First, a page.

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Tiger Nut Flour Pancakes (Paleo)

Top these fluffy Tiger Nut Flour Pancakes with fresh berries, nut butter and honey for an amazing grain-free, high fiber, paleo-friendly breakfast or brunch!

Tiger Nut Flour Pancakes grain-free and paleo | #breakfast #recipe #glutenfree

When I went to Expo West last month, I met with the folks at Organic Gemini, a company that makes awesome, quality food products centered around tiger nuts.  

As I sampled their raw granola and all of their delicious Horchata drinks, I instantly knew these products would nestle their way into my kitchen. Excited to add a new gluten-free and/or grain-free flours to my baking arsenal, I connected with the brand. 

It only took a couple of recipes using Organic Gemini’s TigerNut Flour for me to fall in love with the stuff. Not only is it super forgiving compared to other grain-free flours (as in, you don’t have to have the perfect golden ratio of eggs-to-fat-to-liquid-to-flour), but I find it’s much easier on my digestive system than almond flour and coconut flour.

Plus, when combined with tapioca flour, the texture of tiger nut flour goods is super similar to whole wheat. I’m now envisioning baking every muffin known to man with this magical mixture.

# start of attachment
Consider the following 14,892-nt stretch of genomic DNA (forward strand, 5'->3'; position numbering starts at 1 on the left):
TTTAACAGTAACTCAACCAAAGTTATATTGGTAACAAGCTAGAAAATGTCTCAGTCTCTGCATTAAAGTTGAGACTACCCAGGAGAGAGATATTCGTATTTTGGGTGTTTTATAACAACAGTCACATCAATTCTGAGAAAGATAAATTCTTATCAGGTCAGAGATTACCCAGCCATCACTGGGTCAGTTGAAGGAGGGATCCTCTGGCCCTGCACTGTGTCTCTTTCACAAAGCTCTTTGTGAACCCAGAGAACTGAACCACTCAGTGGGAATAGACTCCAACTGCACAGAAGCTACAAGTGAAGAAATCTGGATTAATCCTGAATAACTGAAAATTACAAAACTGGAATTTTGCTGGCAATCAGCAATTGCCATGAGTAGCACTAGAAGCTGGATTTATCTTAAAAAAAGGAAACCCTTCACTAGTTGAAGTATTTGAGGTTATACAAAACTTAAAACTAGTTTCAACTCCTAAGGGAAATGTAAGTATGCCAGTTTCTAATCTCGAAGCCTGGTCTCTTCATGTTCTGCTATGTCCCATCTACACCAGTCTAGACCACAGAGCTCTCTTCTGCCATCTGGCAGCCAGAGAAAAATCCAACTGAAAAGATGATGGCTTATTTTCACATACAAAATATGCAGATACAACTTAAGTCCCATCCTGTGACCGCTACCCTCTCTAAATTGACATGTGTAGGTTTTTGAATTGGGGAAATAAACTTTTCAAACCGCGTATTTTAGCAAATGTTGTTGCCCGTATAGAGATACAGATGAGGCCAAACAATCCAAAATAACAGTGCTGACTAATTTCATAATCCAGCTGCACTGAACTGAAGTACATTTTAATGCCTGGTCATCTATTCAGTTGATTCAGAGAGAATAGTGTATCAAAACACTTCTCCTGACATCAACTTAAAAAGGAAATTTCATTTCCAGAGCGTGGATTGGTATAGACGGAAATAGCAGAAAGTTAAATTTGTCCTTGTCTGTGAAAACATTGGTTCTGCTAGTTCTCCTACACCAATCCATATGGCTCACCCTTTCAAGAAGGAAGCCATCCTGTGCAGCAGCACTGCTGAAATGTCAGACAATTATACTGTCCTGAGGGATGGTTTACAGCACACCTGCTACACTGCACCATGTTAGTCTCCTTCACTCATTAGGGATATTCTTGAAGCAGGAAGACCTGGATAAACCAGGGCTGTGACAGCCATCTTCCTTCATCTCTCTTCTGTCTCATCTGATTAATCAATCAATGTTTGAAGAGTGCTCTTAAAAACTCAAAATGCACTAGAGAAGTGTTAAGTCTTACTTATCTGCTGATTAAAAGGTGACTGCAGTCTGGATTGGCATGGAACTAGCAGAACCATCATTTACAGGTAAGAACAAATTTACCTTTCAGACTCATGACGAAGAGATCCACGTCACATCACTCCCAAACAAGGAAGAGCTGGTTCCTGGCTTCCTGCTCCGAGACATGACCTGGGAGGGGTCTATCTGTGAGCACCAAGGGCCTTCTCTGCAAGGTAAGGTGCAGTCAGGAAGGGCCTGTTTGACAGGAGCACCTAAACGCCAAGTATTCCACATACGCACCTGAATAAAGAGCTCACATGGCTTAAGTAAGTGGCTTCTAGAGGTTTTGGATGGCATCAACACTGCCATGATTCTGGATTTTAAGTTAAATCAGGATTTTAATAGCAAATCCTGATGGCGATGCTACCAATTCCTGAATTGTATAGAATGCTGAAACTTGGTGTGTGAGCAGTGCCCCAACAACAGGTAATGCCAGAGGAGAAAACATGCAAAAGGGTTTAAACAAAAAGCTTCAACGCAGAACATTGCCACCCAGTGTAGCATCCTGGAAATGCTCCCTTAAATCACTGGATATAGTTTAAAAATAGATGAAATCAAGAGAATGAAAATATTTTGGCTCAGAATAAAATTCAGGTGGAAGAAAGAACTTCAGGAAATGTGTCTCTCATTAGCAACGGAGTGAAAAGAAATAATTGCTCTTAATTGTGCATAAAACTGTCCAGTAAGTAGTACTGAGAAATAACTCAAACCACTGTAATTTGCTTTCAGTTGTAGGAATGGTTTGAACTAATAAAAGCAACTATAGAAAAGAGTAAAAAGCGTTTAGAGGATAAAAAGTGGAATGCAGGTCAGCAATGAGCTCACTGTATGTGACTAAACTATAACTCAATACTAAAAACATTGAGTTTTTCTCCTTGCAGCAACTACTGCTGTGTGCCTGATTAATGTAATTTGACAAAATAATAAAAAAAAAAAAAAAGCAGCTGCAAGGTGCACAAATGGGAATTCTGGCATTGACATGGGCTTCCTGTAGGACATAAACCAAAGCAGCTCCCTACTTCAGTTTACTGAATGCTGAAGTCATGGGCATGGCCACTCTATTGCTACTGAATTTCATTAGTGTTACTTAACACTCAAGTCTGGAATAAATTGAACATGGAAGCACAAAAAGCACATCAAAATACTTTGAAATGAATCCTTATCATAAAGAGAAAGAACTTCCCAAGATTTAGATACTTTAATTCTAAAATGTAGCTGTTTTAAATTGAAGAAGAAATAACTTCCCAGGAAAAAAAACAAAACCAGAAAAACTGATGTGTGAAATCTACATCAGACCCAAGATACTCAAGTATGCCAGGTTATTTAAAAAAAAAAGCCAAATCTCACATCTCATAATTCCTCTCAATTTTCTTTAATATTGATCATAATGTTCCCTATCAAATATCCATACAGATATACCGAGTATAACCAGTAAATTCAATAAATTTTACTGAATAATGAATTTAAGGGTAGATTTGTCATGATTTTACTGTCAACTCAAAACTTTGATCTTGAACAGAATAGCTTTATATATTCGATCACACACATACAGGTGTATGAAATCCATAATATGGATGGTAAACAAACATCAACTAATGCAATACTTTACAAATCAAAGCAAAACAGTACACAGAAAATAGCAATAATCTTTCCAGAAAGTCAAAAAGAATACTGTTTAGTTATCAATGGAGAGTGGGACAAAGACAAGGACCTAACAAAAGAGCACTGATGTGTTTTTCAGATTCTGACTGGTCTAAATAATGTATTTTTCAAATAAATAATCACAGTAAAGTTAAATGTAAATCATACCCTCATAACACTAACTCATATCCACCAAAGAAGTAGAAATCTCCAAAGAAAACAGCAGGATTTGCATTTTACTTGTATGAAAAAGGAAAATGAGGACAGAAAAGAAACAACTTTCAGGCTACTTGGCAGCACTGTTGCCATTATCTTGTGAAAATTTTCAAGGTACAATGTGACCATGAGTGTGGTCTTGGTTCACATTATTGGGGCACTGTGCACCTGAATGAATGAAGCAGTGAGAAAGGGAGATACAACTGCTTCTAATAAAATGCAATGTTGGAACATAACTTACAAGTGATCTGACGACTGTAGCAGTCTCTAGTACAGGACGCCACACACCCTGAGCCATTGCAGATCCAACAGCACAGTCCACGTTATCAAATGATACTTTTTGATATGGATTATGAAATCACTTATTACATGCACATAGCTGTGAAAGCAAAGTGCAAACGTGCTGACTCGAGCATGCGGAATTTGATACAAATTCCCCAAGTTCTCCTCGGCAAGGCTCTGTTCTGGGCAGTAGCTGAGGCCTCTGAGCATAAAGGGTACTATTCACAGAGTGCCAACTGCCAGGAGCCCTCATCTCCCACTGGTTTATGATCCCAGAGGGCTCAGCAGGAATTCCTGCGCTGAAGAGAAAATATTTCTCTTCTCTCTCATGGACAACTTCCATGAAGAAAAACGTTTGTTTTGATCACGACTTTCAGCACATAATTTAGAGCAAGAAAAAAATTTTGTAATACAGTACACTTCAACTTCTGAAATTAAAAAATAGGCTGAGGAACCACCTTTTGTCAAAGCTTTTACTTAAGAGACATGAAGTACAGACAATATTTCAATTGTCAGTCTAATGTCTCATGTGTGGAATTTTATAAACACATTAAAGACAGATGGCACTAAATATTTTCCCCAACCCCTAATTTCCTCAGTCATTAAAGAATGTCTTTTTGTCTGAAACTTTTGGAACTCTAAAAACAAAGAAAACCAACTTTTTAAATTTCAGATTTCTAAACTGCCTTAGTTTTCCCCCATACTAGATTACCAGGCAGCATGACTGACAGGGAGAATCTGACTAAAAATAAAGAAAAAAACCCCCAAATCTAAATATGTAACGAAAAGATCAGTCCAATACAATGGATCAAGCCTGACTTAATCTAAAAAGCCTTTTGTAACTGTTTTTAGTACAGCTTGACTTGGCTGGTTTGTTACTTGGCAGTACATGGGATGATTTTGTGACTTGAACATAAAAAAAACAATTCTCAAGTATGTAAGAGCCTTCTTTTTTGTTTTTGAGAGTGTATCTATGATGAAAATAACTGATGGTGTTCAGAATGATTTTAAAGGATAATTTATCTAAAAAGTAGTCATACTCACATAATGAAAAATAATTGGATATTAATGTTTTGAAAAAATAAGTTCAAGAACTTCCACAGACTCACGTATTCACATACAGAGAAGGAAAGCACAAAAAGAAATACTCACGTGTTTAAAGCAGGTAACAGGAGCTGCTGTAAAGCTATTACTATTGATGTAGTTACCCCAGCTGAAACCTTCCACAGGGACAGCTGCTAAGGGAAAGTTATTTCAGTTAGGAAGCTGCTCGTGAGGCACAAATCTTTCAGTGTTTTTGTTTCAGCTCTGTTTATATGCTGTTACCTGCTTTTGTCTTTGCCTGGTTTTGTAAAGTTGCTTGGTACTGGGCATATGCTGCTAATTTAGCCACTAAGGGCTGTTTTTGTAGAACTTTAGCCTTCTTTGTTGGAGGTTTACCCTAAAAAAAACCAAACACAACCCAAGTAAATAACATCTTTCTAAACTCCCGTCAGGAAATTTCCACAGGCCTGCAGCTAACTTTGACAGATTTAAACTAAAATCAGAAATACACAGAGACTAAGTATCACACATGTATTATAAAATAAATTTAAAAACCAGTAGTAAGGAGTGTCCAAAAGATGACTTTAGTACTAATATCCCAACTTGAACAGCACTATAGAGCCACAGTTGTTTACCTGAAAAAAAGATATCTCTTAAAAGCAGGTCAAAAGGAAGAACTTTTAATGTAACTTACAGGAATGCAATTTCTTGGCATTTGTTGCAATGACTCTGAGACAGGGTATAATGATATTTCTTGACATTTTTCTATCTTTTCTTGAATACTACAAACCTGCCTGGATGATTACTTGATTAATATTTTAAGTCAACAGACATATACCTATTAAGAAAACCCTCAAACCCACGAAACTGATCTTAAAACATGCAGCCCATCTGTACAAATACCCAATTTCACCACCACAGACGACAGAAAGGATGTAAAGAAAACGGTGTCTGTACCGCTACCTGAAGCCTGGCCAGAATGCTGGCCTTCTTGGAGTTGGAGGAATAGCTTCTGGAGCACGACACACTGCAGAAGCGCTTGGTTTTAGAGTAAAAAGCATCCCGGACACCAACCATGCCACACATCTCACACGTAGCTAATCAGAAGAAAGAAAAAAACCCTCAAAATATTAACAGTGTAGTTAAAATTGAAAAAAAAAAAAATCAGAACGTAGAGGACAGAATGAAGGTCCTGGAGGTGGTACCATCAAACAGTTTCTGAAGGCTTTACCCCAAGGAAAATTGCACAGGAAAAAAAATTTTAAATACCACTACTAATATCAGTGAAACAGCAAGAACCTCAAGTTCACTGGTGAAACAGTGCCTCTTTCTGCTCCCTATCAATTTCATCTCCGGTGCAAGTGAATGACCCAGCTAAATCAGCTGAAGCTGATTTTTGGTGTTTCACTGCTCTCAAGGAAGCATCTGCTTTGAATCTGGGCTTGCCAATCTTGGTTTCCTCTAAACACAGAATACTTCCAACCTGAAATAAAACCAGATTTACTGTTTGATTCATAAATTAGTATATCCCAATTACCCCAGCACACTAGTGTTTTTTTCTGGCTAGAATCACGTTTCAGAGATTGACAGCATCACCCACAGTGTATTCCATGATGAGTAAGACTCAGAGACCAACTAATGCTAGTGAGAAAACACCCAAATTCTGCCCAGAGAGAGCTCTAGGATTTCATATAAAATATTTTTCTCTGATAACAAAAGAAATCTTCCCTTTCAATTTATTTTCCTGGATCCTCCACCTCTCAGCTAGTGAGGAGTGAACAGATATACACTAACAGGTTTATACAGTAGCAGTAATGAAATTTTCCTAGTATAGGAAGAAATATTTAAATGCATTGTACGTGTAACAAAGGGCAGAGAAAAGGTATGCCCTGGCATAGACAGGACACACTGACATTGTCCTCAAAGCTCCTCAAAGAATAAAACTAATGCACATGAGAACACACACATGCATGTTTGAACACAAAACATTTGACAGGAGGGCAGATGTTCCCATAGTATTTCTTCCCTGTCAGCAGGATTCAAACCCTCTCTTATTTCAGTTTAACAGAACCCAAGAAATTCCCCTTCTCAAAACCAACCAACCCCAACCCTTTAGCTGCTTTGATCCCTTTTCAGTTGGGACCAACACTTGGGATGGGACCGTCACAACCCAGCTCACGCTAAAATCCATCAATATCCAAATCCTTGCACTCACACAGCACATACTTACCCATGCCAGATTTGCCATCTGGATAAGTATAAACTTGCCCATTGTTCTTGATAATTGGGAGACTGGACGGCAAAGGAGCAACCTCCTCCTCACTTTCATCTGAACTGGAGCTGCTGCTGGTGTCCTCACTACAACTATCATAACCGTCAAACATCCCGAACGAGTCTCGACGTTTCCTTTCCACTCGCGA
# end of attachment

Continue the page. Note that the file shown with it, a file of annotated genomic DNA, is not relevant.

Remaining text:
Tiger Nut Flour Pancakes grain-free and paleo | #breakfast #recipe #glutenfree

What Are Tiger Nuts?

So…Tiger nuts…what exactly are they, and how can we incorporate them into our cooking? Tiger nuts, are actually small, fibrous root vegetables (not nuts at all!) that originate from Africa and have been a large part of the human diet for thousands of years.

As it turns out, tiger nuts were a big part of our paleolithic ancestor’s diets and traces were found in a 6,000-year old Egyptian tomb. 

In spite of the large role the little tubers have played in cultures overseas, they haven’t created waves in North American cuisine until recently because growing conditions for the planet aren’t ideal in the U.S. Tiger nuts can be consumed raw, roasted, dried, ground into flour and baked or a hydrated into tiger nut milk or pressed into oil.

Typically, the round tubers are dried before storing to prevent spoilage and are typically re-hydrated before consumption.

Tiger Nut Flour Pancakes grain-free and paleo | #breakfast #recipe #glutenfree

What You Need to Know About TigerNut flour:

  • A great source of Resistant Starch, which is a prebiotic fiber that resists digestion and fuels our healthful probiotic bacteria.
  • Naturally gluten-free and grain-free.
  • Has a somewhat grainy texture similar to almond flour. When combined with tapioca flour, you get a fluffy consistency, similar to regular whole wheat or all-purpose flour.
  • Contains a nutty, somewhat buttery flavor. I’d compare the flavor to lightly buttered popcorn.